French Language Blog

French History – Shaking Things Up Posted by on May 19, 2020 in Uncategorized

The French have had more than their share of revolutions1Real ones and cultural … just see mai ’68 and les gilets jaunes. They’ve never had a problem when things weren’t working, just scrapping it all and starting over. There’s a reason that the current political administration is the Ve République (Fifth Republic)2As alluded to by the line “Marianne a cinq enfants” in this song.

Une histoire révolutionnaire / A revolutionay history

Most students of French language and culture are familiar with the revolution of 1789 that led to the execution of Louis XVI, the formation of the first French republic, and – at least in many people’s minds – the end of the French monarchy. But 1789 – la Révolution française – was just the first French revolution … and it wasn’t the end of the monarchy. While none were perhaps ever quite so dramatic, the history of France is also marked by:

  • La révolution de Juillet also known as les Trois Glorieuses (for les trois journées de 27, 28, 29 juillet / the three days in July, 1830), ended the reign of Charles X and the period known as la restauration.
  • La révolution de 1848, also known as la révolution de Février, will be familiar – along with  ses fameuses barricades (famous barricades) to any fans of Les Misérables. This revolution ended the rule of Bourbon kings in France once and for all.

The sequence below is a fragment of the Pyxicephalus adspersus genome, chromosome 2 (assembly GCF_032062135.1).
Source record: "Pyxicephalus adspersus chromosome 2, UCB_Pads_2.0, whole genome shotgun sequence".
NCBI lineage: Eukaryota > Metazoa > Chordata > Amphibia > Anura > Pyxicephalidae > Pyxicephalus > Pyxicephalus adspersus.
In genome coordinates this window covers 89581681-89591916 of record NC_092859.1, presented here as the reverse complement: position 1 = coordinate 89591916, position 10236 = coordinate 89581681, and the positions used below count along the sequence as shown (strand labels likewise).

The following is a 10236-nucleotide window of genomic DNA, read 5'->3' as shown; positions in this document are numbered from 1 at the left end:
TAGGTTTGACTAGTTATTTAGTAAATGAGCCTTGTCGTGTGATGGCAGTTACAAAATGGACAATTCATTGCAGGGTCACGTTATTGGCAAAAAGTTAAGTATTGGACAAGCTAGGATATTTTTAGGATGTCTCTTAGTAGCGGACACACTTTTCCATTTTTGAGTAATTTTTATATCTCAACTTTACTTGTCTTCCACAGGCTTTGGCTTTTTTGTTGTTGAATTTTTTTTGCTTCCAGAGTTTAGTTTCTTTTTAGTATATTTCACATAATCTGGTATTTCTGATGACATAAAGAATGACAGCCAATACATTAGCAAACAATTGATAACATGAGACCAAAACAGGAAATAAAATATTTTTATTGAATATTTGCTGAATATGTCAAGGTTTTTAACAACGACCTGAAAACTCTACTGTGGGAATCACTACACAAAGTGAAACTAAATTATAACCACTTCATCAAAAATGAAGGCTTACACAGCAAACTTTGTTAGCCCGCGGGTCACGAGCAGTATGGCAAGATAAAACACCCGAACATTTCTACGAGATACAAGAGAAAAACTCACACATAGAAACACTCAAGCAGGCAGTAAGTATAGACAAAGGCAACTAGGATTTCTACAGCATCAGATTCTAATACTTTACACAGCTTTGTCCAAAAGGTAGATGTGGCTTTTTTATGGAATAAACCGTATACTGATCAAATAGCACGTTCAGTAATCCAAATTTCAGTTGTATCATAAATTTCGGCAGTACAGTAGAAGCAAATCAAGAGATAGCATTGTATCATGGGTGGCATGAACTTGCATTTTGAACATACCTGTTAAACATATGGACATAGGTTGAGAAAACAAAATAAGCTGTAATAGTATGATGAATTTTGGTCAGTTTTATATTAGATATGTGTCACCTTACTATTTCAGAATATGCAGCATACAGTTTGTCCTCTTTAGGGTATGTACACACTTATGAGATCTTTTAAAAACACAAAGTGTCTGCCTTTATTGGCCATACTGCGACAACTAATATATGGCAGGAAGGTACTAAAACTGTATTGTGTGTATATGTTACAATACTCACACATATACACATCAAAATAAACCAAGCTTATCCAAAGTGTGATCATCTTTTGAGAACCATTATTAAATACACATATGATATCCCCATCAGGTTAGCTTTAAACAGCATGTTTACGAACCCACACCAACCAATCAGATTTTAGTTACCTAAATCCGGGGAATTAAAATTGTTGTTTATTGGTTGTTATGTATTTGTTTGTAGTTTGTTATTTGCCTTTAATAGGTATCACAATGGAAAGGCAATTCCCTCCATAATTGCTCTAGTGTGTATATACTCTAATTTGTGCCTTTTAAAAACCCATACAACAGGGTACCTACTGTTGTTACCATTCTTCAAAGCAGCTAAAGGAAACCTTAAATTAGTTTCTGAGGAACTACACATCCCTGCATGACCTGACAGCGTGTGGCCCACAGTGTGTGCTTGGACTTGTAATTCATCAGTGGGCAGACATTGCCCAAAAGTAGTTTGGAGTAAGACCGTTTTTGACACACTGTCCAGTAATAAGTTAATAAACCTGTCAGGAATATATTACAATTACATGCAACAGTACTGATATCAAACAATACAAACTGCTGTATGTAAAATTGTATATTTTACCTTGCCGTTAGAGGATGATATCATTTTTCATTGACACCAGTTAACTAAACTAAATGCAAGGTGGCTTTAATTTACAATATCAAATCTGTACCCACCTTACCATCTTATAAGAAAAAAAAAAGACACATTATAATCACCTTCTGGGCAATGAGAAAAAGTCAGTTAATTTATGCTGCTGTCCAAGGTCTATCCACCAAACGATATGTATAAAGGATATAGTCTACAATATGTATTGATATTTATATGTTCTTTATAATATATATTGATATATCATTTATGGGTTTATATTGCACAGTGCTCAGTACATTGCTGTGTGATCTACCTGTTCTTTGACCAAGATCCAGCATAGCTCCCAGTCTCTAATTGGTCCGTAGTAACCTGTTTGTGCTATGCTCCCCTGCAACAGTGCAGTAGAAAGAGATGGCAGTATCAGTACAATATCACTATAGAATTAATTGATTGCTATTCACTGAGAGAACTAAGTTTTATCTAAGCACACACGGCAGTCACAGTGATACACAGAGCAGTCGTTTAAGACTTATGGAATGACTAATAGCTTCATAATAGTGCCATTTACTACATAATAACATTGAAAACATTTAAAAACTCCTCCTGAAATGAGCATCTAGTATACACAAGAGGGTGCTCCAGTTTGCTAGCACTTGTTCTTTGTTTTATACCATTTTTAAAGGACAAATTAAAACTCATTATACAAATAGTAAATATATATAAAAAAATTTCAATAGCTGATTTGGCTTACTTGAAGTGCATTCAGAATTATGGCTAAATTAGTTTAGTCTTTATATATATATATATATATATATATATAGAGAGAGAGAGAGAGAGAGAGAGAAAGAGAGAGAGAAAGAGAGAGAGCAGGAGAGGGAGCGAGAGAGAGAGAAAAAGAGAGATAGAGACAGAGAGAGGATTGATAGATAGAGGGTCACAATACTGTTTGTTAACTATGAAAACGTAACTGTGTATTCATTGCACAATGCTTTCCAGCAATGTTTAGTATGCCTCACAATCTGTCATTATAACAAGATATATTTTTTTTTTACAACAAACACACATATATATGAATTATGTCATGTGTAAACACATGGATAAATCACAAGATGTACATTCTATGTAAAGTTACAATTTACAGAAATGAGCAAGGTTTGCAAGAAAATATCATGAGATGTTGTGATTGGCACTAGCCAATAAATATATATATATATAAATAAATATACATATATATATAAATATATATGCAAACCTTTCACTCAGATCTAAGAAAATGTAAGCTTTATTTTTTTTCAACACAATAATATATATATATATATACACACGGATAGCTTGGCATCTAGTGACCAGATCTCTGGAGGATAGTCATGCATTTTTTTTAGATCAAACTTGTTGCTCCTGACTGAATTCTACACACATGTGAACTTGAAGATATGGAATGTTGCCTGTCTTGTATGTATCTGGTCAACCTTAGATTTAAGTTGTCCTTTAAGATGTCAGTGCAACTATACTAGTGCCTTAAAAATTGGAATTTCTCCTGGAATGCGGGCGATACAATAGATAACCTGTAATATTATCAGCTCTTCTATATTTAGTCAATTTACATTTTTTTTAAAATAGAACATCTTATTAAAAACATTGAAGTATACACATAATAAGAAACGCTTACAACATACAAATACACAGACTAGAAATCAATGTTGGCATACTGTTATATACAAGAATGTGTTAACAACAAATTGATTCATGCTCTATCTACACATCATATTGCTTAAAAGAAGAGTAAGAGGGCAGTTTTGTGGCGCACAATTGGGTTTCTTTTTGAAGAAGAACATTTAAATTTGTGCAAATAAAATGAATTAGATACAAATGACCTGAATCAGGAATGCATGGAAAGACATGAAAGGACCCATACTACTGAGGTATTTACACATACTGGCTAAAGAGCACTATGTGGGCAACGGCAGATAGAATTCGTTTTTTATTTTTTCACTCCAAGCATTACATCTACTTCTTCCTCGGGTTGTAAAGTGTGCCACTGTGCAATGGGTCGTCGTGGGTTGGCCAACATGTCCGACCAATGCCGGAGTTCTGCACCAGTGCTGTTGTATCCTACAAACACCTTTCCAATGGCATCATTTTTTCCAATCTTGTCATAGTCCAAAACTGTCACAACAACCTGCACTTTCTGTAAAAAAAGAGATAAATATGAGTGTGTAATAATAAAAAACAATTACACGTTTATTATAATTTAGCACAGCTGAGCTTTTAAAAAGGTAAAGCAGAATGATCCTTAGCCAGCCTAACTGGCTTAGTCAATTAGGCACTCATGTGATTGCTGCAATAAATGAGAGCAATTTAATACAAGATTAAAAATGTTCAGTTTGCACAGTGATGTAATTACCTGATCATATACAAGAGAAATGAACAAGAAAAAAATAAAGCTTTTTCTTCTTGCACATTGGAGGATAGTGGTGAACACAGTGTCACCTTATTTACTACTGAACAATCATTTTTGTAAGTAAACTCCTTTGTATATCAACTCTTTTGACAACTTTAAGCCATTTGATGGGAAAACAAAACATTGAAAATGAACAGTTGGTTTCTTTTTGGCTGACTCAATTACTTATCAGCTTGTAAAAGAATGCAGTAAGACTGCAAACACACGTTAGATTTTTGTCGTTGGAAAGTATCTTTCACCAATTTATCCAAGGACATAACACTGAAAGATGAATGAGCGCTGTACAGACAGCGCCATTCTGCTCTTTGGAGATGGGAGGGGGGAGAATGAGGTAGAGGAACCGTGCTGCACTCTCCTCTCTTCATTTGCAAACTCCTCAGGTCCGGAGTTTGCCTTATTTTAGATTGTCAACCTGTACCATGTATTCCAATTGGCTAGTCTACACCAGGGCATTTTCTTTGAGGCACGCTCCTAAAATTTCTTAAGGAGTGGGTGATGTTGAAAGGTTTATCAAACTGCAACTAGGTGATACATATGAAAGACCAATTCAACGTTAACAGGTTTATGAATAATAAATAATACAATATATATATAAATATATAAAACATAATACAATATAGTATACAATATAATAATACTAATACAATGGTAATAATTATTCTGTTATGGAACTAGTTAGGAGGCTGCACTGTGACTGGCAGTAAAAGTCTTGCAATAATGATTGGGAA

• La Commune de Paris (mars – mai 1871 / March – May 1871) was a republican uprising that sought to revive  the goals of the original French revolution after a period of kings and emperors.

Charles X? 1830?

As noted, the death of Louis XVI during la Révolution de 1789 was not the end of la monarchie in France. After Louis lost his head … and his throne! … most people probably assumed that was also the end of the Bourbons. But it wasn’t! Nor was it, as mentioned, the end of la monarchie.

After Louis XVI, France had three more kings … and two emperors!

Come back la semaine prochaine (next week) to learn more about them.

Colonne de Juillet courtesy Tim Hildreth

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About the Author: Tim Hildreth

Since my first trip to France at 16, I have been a passionate francophile. I love the language, food, music, art, people, and more that make France and la Francophonie in general such an amazing part of our global community. Having lived in France and studied the language and culture for over 35 years, it is my great pleasure to be able to share a little bit of my deep love with you through this blog.